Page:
Teaching Philosophy

Throughout history, artists face challenges that evolve. Automation and the post-Fordist economy are leaving many people vulnerable. This situation can be particularly precarious for artists, yet auspicious as well. Artists and creatives seek “success” although each of us measure it differently. Art education should show students how to think critically, sustain a creative practice over a long period of time, and to, as James Baldwin puts it, “...make freedom real.” The possibility that I can help students achieve a sense of agency (the awareness of what is possible) drives me to be a selfless educator.

The idea of illumination, to enlighten and to make clear, is at the heart of my teaching philosophy. The classroom should be a supportive, accommodating, and safe space for inquiry. It is not the teacher’s job to simply deposit knowledge in the mind of the student for regurgitation. Learning is a collaborative effort where the experiences of the teacher and students are valued. In art education, it is important to bridge gaps between an individual’s lived experience with concerns of art making. Art is successful when it articulates content that leads to further inquiry. The ability to articulate meaning can come from a sense of agency and facility with materials. I value the proficiency of techniques so that artists-in-training can build a wide-ranging visual language, especially for beginning students. The proficiency of techniques can make the student desirable in the job market as well. However, good craftspersonship does not always translate into “good art.”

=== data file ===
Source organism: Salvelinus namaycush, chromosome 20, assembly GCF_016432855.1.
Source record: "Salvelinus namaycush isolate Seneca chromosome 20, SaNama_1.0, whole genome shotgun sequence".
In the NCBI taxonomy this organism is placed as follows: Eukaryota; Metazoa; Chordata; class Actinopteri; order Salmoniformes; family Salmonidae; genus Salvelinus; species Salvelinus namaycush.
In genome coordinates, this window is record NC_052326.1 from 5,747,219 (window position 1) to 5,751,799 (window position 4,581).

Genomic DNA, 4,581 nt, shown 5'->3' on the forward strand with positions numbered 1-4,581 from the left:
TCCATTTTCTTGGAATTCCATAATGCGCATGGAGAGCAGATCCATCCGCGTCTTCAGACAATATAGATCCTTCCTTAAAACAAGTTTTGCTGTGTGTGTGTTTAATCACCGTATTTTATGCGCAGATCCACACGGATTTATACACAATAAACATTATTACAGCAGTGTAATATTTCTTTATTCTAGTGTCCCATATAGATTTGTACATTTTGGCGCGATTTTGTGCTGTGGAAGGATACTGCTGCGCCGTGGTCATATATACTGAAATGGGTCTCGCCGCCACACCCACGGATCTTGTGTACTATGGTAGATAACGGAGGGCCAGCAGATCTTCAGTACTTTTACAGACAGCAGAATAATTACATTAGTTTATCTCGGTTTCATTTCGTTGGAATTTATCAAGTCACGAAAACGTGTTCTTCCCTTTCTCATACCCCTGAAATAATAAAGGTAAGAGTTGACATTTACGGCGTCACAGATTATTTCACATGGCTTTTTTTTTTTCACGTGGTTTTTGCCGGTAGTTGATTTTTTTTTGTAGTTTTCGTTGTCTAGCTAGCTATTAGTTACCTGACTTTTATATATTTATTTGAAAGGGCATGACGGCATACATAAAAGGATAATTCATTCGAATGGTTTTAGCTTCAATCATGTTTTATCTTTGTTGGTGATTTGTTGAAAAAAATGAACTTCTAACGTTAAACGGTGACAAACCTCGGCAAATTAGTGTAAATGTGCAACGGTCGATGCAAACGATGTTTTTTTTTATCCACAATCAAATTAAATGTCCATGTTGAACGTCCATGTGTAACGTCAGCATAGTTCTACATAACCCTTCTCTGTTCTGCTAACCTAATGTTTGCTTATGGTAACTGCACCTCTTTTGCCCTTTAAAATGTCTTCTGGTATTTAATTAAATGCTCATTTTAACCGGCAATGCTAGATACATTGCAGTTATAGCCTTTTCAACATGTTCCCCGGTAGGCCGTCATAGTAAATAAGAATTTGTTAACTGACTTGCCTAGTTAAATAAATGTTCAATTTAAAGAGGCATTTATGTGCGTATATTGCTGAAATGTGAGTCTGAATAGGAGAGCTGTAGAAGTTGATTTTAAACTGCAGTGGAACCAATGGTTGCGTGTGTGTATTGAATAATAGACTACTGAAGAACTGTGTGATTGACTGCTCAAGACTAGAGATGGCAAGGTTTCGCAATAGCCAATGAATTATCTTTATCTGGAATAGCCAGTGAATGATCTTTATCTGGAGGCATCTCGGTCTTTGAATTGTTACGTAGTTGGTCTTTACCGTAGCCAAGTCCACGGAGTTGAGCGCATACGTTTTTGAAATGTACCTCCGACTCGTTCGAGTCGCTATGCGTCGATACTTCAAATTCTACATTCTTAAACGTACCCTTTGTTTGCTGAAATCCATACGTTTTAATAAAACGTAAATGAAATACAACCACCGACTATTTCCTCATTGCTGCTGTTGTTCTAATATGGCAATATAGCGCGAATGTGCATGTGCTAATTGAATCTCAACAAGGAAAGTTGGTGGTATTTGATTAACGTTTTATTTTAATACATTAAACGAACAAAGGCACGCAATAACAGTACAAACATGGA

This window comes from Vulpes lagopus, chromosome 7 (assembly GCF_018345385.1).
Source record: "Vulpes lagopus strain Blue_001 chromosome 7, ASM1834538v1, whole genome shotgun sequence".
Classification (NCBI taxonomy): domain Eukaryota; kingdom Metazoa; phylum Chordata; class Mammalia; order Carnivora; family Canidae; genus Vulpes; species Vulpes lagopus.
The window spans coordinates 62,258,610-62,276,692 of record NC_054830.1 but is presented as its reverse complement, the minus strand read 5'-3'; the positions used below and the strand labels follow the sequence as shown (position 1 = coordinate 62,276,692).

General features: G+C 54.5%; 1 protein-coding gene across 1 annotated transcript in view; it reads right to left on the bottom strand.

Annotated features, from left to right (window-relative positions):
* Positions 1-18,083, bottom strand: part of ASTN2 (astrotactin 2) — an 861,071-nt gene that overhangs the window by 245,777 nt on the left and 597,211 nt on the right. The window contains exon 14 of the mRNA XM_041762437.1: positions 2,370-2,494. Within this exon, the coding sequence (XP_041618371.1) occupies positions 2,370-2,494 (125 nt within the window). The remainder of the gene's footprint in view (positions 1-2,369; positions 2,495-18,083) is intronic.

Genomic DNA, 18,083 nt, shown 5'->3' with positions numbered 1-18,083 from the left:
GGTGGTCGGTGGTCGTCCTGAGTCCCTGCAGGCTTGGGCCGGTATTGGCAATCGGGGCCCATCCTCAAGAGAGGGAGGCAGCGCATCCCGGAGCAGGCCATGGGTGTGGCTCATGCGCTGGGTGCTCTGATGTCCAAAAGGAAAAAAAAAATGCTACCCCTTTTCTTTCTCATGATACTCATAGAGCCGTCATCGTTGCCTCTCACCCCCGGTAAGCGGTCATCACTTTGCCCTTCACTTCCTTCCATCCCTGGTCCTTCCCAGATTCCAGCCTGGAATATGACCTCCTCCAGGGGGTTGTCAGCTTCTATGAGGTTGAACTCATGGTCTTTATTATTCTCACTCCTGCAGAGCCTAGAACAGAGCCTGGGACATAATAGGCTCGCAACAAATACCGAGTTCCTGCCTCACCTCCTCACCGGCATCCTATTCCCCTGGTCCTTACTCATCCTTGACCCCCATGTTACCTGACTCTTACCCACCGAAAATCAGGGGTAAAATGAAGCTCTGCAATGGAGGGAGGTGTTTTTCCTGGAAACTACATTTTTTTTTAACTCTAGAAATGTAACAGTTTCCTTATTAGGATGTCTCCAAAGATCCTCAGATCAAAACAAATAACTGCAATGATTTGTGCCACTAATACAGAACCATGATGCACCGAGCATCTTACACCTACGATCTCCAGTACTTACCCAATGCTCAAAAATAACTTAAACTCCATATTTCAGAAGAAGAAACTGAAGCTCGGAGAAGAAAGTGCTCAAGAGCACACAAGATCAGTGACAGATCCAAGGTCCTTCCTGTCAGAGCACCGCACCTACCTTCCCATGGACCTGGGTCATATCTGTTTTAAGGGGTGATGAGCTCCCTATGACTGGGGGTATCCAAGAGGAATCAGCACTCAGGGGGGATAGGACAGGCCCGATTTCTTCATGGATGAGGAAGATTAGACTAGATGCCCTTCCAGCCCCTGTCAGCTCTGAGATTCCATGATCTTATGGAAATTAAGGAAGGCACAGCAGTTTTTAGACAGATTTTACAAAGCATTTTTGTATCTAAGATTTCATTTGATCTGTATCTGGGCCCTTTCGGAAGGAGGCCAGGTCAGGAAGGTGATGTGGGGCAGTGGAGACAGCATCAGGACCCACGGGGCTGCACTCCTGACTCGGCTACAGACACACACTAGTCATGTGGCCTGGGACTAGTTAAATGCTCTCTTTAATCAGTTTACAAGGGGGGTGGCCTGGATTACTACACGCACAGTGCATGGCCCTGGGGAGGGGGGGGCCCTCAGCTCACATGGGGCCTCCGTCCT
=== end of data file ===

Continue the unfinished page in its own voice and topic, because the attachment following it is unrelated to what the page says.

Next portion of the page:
I grew up in Virginia Beach, VA and was privileged to have after-school enrichment programs in high school that combined my lived experience as a person of color with art making. Approaching theater, visual art, slam poetry, personal and cultural history simultaneously taught me to critical about the world around me. This interdisciplinary approach to learning which valued my concerns resulted in my critical understanding of world struggles and action. Throughout my years of education and living in New York City, several educators have shown me what was possible in the arts and in the world. Learning has been and continues to be liberating. 

I use seminar-style discussions in the classroom in order to democratize and work through ideas. I show how to use various creative methodologies and techniques to suit each individual’s needs. To broaden students’ intellectual and conceptual background, a number of readings will be assigned and discussed. In addition to exploring the various theories surrounding art, I place emphasis artist talks, artist biographies, and studio visits with working artists. I think it is important to investigate not only the art that people make, but how artists live. 

Honest and challenging critiques are a top priority in my classroom. I will mentor and empower my students so they can articulate their work to the fullest potential. The demystification of cultural labor, emerging technologies, academia, and art history should allow greater freedom in the studio. I aim to enhance my students’ capacities to think critically. The works of art they produce should illuminate the human experience.